CD Oh, Fortune [Digipak] (CD 15782793),
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Oh, Fortune [Digipak]

  • 1. About as Helpful as You Can Get Without Being Any Help at All
    2. How Darwinian
    3. Post-War Blues
    4. If I Am Dead
    5. Daffodil
    6. Starts with Them, Ends with Us
    7. Oh Fortune
    8. Leaves, Trees, Forest
    9. Rows of Houses
    10. Regarding Death and Dying
    11. Jeopardy
  • Additional Info
    Manufacturer Part Number (MPN): 062002

  • Credits
    ProducerColin Stewart; Dan Mangan
    EngineerColin Stewart; Dan Mangan

    Personnel: Dan Mangan (vocals, acoustic guitar, electric guitar, piano, omnichord, percussion); Gordon Grdina (vocals, electric guitar); John Walsh (vocals, upright bass, electric bass); Kenton Loewen (vocals, drums, percussion); Colin Cowan, Lisa Bozikovic, Kirsten Slenning (vocals); Jesse Zubot (violin); Eyvind Kang (viola); Peggy Lee (cello); Tony Nickels (flute, alto flute, English horn); A.K. Coope (clarinet, bass clarinet); Christopher Kelly (saxophone); JP Carter (trumpet); Josiah Boothby (French horn); Rod Murray (trombone); Tyson Naylor (Fender Rhodes piano, Farfisa).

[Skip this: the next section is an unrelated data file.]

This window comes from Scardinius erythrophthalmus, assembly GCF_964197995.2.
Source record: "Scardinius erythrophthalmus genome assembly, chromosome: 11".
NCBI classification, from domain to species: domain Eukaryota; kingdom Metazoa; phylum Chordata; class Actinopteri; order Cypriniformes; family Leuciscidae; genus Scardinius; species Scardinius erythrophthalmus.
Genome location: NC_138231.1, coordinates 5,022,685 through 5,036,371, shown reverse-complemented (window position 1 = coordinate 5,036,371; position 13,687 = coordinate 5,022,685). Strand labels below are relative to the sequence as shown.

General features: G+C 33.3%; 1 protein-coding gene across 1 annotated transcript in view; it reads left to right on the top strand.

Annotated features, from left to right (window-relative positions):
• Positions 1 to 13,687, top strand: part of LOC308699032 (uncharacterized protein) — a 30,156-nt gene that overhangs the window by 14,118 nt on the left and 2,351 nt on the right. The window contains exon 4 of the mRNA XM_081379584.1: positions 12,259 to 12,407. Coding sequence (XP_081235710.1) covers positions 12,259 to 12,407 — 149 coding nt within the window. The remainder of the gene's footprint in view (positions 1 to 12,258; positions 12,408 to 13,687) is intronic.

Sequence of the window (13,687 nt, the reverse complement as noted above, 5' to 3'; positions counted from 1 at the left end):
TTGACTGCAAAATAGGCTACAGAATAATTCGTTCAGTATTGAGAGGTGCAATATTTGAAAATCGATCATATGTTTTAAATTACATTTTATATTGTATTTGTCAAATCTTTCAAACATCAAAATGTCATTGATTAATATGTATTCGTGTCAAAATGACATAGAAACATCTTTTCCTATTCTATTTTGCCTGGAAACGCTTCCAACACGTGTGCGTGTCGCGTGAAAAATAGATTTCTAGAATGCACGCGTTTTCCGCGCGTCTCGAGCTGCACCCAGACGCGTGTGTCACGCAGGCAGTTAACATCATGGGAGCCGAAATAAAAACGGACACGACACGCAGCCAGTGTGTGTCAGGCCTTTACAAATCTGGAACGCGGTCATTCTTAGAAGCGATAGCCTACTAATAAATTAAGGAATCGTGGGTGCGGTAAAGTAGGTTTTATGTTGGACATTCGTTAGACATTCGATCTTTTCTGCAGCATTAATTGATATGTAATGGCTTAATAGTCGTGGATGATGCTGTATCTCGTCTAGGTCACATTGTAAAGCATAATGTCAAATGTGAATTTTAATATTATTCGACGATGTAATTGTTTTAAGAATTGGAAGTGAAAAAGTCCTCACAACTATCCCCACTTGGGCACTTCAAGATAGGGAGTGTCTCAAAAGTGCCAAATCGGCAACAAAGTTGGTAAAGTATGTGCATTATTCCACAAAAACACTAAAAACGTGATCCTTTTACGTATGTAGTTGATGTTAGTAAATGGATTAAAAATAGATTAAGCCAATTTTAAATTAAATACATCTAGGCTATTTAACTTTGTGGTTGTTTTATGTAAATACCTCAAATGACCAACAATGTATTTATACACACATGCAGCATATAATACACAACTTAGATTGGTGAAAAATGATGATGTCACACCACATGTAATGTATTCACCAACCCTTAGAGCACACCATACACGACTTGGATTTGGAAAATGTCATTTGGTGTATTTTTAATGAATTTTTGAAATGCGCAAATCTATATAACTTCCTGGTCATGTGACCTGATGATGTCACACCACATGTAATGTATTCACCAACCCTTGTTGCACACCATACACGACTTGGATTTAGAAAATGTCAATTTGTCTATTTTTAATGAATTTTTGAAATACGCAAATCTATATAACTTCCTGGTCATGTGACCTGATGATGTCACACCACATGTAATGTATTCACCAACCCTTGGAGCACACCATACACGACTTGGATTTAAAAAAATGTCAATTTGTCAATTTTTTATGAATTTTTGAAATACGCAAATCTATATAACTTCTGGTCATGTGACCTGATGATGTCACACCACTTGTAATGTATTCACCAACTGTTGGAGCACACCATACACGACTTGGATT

Audio Mixer: Colin Stewart.
    Recording information: National Park Studio (2010-2011); The Armoury (2010-2011); Vancouver, BC, Canada (2010-2011).
    Arrangers: Gordon Grdina; John Walsh ; Kenton Loewen.
    After keeping things fairly stripped-down on Nice, Nice, Very Nice, Dan Mangan takes a fuller approach to this 2011 follow-up, which widens the playing field with orchestral arrangements (courtesy of Eyvind Kang, who brought a similar sonic sweep to the Decemberists' Crane Wife) and an imaginative backup band. Oh, Fortune is still an indie folk album at heart, with Mangan's acoustic guitar and baritone voice giving every song its most basic foundation, but it's also the most ornate thing he's ever done, often sounding more like the Swell Season's lush pop than Bon Iver's sparse Americana. The album starts with a waltz and ends with a two-minute horn solo, and the stuff in between is similarly eclectic, from the indie rock wallop of "Post-War Blues" to the hazy, almost psychedelic folk-pop of "Leaves, Trees, Forest." "Rows of Houses," with its distorted guitar riffs and gang vocals, even borders on arena rock. Most of the songs have at least one moment where the band drops back, though, leaving Mangan alone in the spotlight for several moments before his backup players come rushing back in. It's a clever move, a reminder that at the end of the day, this is still a Dan Mangan solo album. ~ Andrew Leahey

  • Critic Reviews
    Uncut (magazine) (p.93) - 4 stars out of 5 -- "'How Darwinian' and 'Leaves, Trees, Forest' offer the nostalgic elegance that Richard Hawley and Ed Harcourt aspire to..."
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